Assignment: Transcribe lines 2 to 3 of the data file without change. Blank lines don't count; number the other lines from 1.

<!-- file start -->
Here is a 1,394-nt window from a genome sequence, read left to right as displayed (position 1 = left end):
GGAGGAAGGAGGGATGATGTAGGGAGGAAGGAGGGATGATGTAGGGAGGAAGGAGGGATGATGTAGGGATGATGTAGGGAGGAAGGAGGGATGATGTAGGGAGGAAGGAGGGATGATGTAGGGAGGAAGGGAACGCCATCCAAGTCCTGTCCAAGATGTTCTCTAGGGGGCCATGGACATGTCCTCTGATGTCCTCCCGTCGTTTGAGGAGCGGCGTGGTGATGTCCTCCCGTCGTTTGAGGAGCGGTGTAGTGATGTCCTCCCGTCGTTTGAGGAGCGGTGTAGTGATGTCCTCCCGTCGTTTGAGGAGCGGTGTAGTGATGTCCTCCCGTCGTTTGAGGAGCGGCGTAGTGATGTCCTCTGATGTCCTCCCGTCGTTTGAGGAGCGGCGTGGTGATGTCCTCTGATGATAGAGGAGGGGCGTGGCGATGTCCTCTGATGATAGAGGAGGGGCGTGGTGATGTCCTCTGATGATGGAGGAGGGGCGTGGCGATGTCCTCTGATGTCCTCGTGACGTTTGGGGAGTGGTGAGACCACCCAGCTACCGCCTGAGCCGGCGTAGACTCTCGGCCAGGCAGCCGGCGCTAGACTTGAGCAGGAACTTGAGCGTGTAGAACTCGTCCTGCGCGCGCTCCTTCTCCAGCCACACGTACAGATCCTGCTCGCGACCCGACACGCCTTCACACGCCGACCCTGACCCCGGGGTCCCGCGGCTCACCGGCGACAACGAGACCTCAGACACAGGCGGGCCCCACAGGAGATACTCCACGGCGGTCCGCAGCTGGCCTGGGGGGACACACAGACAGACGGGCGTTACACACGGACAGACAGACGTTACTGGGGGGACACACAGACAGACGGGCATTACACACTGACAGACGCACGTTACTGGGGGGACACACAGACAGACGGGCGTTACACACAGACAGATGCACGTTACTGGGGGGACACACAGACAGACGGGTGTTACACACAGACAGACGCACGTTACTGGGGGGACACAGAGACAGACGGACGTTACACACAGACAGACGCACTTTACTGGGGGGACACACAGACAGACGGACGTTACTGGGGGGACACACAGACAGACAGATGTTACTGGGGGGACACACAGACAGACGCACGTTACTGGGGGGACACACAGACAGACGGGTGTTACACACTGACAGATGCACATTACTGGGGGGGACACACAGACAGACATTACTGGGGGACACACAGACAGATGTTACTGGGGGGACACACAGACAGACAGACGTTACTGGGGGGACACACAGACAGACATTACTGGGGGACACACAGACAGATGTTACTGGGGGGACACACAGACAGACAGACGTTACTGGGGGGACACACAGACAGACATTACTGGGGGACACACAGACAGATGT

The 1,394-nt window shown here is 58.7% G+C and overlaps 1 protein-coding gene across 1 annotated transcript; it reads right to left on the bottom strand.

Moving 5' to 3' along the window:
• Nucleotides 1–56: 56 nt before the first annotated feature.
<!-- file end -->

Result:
GGAGGAAGGAGGGATGATGTAGGGAGGAAGGAGGGATGATGTAGGGAGGAAGGAGGGATGATGTAGGGATGATGTAGGGAGGAAGGAGGGATGATGTAGGGAGGAAGGAGGGATGATGTAGGGAGGAAGGGAACGCCATCCAAGTCCTGTCCAAGATGTTCTCTAGGGGGCCATGGACATGTCCTCTGATGTCCTCCCGTCGTTTGAGGAGCGGCGTGGTGATGTCCTCCCGTCGTTTGAGGAGCGGTGTAGTGATGTCCTCCCGTCGTTTGAGGAGCGGTGTAGTGATGTCCTCCCGTCGTTTGAGGAGCGGTGTAGTGATGTCCTCCCGTCGTTTGAGGAGCGGCGTAGTGATGTCCTCTGATGTCCTCCCGTCGTTTGAGGAGCGGCGTGGTGATGTCCTCTGATGATAGAGGAGGGGCGTGGCGATGTCCTCTGATGATAGAGGAGGGGCGTGGTGATGTCCTCTGATGATGGAGGAGGGGCGTGGCGATGTCCTCTGATGTCCTCGTGACGTTTGGGGAGTGGTGAGACCACCCAGCTACCGCCTGAGCCGGCGTAGACTCTCGGCCAGGCAGCCGGCGCTAGACTTGAGCAGGAACTTGAGCGTGTAGAACTCGTCCTGCGCGCGCTCCTTCTCCAGCCACACGTACAGATCCTGCTCGCGACCCGACACGCCTTCACACGCCGACCCTGACCCCGGGGTCCCGCGGCTCACCGGCGACAACGAGACCTCAGACACAGGCGGGCCCCACAGGAGATACTCCACGGCGGTCCGCAGCTGGCCTGGGGGGACACACAGACAGACGGGCGTTACACACGGACAGACAGACGTTACTGGGGGGACACACAGACAGACGGGCATTACACACTGACAGACGCACGTTACTGGGGGGACACACAGACAGACGGGCGTTACACACAGACAGATGCACGTTACTGGGGGGACACACAGACAGACGGGTGTTACACACAGACAGACGCACGTTACTGGGGGGACACAGAGACAGACGGACGTTACACACAGACAGACGCACTTTACTGGGGGGACACACAGACAGACGGACGTTACTGGGGGGACACACAGACAGACAGATGTTACTGGGGGGACACACAGACAGACGCACGTTACTGGGGGGACACACAGACAGACGGGTGTTACACACTGACAGATGCACATTACTGGGGGGGACACACAGACAGACATTACTGGGGGACACACAGACAGATGTTACTGGGGGGACACACAGACAGACAGACGTTACTGGGGGGACACACAGACAGACATTACTGGGGGACACACAGACAGATGTTACTGGGGGGACACACAGACAGACAGACGTTACTGGGGGGACACACAGACAGACATTACTGGGGGACACACAGACAGATGT

The 1,394-nt window shown here is 58.7% G+C and overlaps 1 protein-coding gene across 1 annotated transcript; it reads right to left on the bottom strand.